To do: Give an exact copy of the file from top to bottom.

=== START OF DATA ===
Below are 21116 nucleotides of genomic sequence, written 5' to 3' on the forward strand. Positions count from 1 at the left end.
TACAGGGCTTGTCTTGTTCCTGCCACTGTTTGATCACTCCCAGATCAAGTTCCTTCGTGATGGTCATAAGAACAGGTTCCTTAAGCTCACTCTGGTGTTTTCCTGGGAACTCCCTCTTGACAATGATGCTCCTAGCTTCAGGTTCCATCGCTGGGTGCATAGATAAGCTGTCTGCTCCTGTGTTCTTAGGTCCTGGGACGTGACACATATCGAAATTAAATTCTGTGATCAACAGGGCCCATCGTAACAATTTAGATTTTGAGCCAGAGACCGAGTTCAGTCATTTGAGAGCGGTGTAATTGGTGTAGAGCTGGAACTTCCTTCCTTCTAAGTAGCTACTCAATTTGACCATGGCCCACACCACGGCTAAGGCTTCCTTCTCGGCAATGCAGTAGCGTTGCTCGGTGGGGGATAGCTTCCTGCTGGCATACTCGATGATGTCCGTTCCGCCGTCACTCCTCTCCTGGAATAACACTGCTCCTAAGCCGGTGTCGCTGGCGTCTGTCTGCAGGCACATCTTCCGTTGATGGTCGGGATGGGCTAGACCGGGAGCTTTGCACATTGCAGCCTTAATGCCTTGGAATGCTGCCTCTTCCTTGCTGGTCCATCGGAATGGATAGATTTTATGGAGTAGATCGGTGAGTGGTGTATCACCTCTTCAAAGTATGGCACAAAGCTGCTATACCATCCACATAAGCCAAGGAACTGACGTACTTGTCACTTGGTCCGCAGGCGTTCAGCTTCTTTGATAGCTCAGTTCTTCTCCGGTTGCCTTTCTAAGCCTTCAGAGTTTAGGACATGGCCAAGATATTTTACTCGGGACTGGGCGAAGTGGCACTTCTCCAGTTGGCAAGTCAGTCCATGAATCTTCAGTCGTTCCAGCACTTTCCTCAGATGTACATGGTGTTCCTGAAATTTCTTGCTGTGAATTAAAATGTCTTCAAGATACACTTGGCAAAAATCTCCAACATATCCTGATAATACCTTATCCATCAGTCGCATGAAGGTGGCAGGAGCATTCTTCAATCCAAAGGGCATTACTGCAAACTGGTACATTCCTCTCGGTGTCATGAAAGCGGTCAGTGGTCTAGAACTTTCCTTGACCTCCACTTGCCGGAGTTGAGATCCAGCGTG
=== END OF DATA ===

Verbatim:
Below are 21116 nucleotides of genomic sequence, written 5' to 3' on the forward strand. Positions count from 1 at the left end.
TACAGGGCTTGTCTTGTTCCTGCCACTGTTTGATCACTCCCAGATCAAGTTCCTTCGTGATGGTCATAAGAACAGGTTCCTTAAGCTCACTCTGGTGTTTTCCTGGGAACTCCCTCTTGACAATGATGCTCCTAGCTTCAGGTTCCATCGCTGGGTGCATAGATAAGCTGTCTGCTCCTGTGTTCTTAGGTCCTGGGACGTGACACATATCGAAATTAAATTCTGTGATCAACAGGGCCCATCGTAACAATTTAGATTTTGAGCCAGAGACCGAGTTCAGTCATTTGAGAGCGGTGTAATTGGTGTAGAGCTGGAACTTCCTTCCTTCTAAGTAGCTACTCAATTTGACCATGGCCCACACCACGGCTAAGGCTTCCTTCTCGGCAATGCAGTAGCGTTGCTCGGTGGGGGATAGCTTCCTGCTGGCATACTCGATGATGTCCGTTCCGCCGTCACTCCTCTCCTGGAATAACACTGCTCCTAAGCCGGTGTCGCTGGCGTCTGTCTGCAGGCACATCTTCCGTTGATGGTCGGGATGGGCTAGACCGGGAGCTTTGCACATTGCAGCCTTAATGCCTTGGAATGCTGCCTCTTCCTTGCTGGTCCATCGGAATGGATAGATTTTATGGAGTAGATCGGTGAGTGGTGTATCACCTCTTCAAAGTATGGCACAAAGCTGCTATACCATCCACATAAGCCAAGGAACTGACGTACTTGTCACTTGGTCCGCAGGCGTTCAGCTTCTTTGATAGCTCAGTTCTTCTCCGGTTGCCTTTCTAAGCCTTCAGAGTTTAGGACATGGCCAAGATATTTTACTCGGGACTGGGCGAAGTGGCACTTCTCCAGTTGGCAAGTCAGTCCATGAATCTTCAGTCGTTCCAGCACTTTCCTCAGATGTACATGGTGTTCCTGAAATTTCTTGCTGTGAATTAAAATGTCTTCAAGATACACTTGGCAAAAATCTCCAACATATCCTGATAATACCTTATCCATCAGTCGCATGAAGGTGGCAGGAGCATTCTTCAATCCAAAGGGCATTACTGCAAACTGGTACATTCCTCTCGGTGTCATGAAAGCGGTCAGTGGTCTAGAACTTTCCTTGACCTCCACTTGCCGGAGTTGAGATCCAGCGTG